Posts Tagged wonder
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A very long time ago there was a man who sought the truth. This man lived in a world of sadness and tribulation. He had studied the ancient texts for most of his life, but just couldn’t figure out how to be content and serene in his life. His wife and children would look into his eyes and feel his sadness.
On one of his travels he heard that a woman of infinite wisdom lived in a distant village and that could finally bring him the answer he was so desperately seeking. Of course, the people could not tell the man exactly how to find her, but that she lived among a foreign people just past the distant hills in the west.
The man decided to seek her out. He bid his family farewell and went to find this woman of infinite wisdom. The elements of his journey are not well known. Some stories said that he found a strong horse, others say he was taken to the west by a kind taxi driver, but it is known that he made the long trek to the base of the distant mountains where he began his painful and arduous climb now alone. The man looked to the vast sky above him and whispered to his god, ‘why have you made my life so difficult? why must this question rend my life with such woe?’
With a heavy heart the man climbed the trackless mountains and finally reached their perilous summit. Alas, the zenith was covered in fog and clouds. In the distance the man could hear thunder and see the distant flashing of lighting. Stepping on rocks glistening with the stuff of clouds the man began the descent to the unknown lands.
When he reached the other side, the sky had cleared and the man could see the small pillar of smoke that suggested a village not far from where he stood. With confident strides he set off in that direction and indeed there was a village. The people greeted the stranger with beaming smiles, kindness, and most of all with delicious food, for he was starving.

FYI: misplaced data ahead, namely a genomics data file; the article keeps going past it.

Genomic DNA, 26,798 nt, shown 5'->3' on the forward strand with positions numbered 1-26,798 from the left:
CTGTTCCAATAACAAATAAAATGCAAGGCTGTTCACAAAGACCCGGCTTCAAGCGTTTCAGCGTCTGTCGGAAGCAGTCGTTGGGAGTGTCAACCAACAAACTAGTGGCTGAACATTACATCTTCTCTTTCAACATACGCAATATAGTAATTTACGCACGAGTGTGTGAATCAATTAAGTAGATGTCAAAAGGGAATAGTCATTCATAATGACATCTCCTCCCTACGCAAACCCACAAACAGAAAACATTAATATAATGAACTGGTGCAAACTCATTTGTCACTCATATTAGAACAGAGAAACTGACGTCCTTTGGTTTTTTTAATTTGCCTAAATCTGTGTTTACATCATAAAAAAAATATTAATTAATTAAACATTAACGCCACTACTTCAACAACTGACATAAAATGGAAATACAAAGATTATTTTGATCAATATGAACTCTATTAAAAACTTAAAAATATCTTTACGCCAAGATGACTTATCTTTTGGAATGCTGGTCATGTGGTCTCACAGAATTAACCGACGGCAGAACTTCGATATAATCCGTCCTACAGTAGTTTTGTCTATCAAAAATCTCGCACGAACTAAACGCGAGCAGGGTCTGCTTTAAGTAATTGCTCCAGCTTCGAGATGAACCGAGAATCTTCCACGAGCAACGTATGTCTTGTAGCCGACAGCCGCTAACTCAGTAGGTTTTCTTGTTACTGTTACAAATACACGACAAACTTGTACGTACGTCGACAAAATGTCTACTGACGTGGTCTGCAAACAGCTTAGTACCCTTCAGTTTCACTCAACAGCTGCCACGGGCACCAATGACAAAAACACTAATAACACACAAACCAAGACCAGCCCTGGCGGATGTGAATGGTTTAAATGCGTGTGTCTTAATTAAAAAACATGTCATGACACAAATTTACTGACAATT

After his meal the stranger asked the villagers about the woman of infinite wisdom. Many of them burst into laughter for they had heard this question before, from other seekers. Some of the older villagers asked the younger ones not to make the man feel so badly about his hard journey. One elder looked with great compassion into the stranger’s eyes and said that the woman was a myth.
The man was crushed. His last and only hope was shattered in a riotous laugh. ‘My life is, indeed, a joke’, he thought to himself bitterly. It was all hopeless.
Now the people felt sad for the bereft man in their midst. ‘Why are you sad?’, they asked. He told them his long story and his dream for finding the meaning of his life. While they felt great compassion for the man, his ragged and confused appearance tickled them as well. He could also see that some of them were valiantly holding back gales of laughter. This angered the proud man.
‘Why do you laugh at me?’, he asked. ‘Why must you be so cruel?’, he shouted at the villagers. A kind older woman said, ‘we understand what ails you my friend. There was a time when we experienced the same pain and confusion that you possess. But we have been healed.’